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 Google "conversation basics" and 4 of 5 bullets focus on listening.  Listening is a vital part of conversation, but Great conversation is a balance of both speaking and listening.

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Photo Credit: Wynand vanPoortvliet

MF: When we were dating, Tom's ability to talk about anything and everything was very attractive.  He is a fabulous storyteller, but sometimes I can't help but interrupt a long story with an entry line like "Zing-zing-zing!" and then proceed to share a point or clarification.  

Most of us know a "Chatty Cathy" or have experienced conversations where we cannot get a word in edgewise.  It used to really frustrate Tom when I interrupted him.  I wished he would just come up for air and when he did, often the point I wanted to make was no  longer relevant.  One time after interrupting and interjecting a point (and getting a 'look') I told Tom trying to share in his monologue was like making love and having to stall 'the big-O' for forever.  He got it and still smiles when he thinks about it.

TOM:  Since MF's comment, we have had multiple discussions and have come up with 5 tips that work for us and make conversations more enjoyable whether we are alone together or in a group.

Photo Credit:  Mihai Surdu

  • Conversations should be a learning experience for both of usWhen MF and I both share and listen, we are both satisfied.  Even debate is fun when we are enjoying each other and listening.
  • The details of a story are often not as important as the impact of the story on usGet to the 'emotional' meat of the issue.  What did I learn?  Has MF ever experienced something similar? How would she have handled the situation?
  • Come up for air.   Build in a pauseAsk open-ended questionsTell me about . . . What's it like . . . Have you ever . . .?  I have also learned to be comfortable with an awkward silence if MF does not have an immediate answer or responds with her own question.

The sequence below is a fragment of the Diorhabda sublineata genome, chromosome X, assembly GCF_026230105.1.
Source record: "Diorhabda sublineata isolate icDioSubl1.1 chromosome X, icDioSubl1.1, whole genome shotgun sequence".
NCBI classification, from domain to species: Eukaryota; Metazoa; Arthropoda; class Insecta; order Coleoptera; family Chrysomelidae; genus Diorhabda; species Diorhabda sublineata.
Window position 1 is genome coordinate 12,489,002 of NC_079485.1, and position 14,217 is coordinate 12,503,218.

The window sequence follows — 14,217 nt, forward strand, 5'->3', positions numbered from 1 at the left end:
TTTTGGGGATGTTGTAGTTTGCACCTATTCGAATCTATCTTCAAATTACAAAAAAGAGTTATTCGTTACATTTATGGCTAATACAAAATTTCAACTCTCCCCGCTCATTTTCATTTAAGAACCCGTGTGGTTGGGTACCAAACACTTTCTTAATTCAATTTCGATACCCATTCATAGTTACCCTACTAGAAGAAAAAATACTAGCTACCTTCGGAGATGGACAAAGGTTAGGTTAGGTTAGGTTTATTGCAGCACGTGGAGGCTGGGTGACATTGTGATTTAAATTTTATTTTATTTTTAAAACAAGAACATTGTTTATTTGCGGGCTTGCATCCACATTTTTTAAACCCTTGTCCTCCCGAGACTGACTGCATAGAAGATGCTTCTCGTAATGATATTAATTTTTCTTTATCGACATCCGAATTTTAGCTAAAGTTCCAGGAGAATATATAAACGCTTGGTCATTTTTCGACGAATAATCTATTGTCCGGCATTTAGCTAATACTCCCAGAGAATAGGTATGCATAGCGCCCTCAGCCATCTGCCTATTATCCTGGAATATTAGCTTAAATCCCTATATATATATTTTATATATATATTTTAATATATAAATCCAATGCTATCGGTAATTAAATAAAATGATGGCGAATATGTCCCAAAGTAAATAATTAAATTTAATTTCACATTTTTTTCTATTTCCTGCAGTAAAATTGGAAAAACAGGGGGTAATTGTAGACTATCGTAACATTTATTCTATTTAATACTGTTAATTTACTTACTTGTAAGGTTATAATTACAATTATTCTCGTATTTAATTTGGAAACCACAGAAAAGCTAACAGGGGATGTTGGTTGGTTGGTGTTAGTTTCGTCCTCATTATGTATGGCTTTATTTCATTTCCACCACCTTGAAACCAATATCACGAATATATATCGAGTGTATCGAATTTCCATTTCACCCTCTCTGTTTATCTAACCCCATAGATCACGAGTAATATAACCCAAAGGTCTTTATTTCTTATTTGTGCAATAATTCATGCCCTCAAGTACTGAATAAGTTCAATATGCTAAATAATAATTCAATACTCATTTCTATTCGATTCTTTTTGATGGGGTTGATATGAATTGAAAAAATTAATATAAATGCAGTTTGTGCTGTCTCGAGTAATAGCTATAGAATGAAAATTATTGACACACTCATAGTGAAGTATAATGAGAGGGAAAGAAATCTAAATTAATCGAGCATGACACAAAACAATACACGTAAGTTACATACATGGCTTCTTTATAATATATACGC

• Ask permissionDo you have time for a story?  A novel or an abridged version?  Be honest and sensitive.  If now is not a good time, MF doesn't let the sun set on a story she knows is important to me.
  • Watch for non-verbals.  I have become more sensitive to MF's signals, like a gentle hand on my leg or change in her breathing or posture indicating she is looking for an 'on-ramp.'  When that fails her eruption of "Zing-zing-zing!" lets me know she is experiencing an urgent need to interrupt . . . and I know what that means.
MF:  Here is a list of conversation topics we condensed from Bustle.  It caught our attention when we googled "Conversation topics."  These areas are great for practicing the tips listed above.  So, whether it's moments of silence, great conversation or deeper discussions, find your balance and enjoy each other.  Grow in your ability to speak and to listen and may you never run out of things to talk about!


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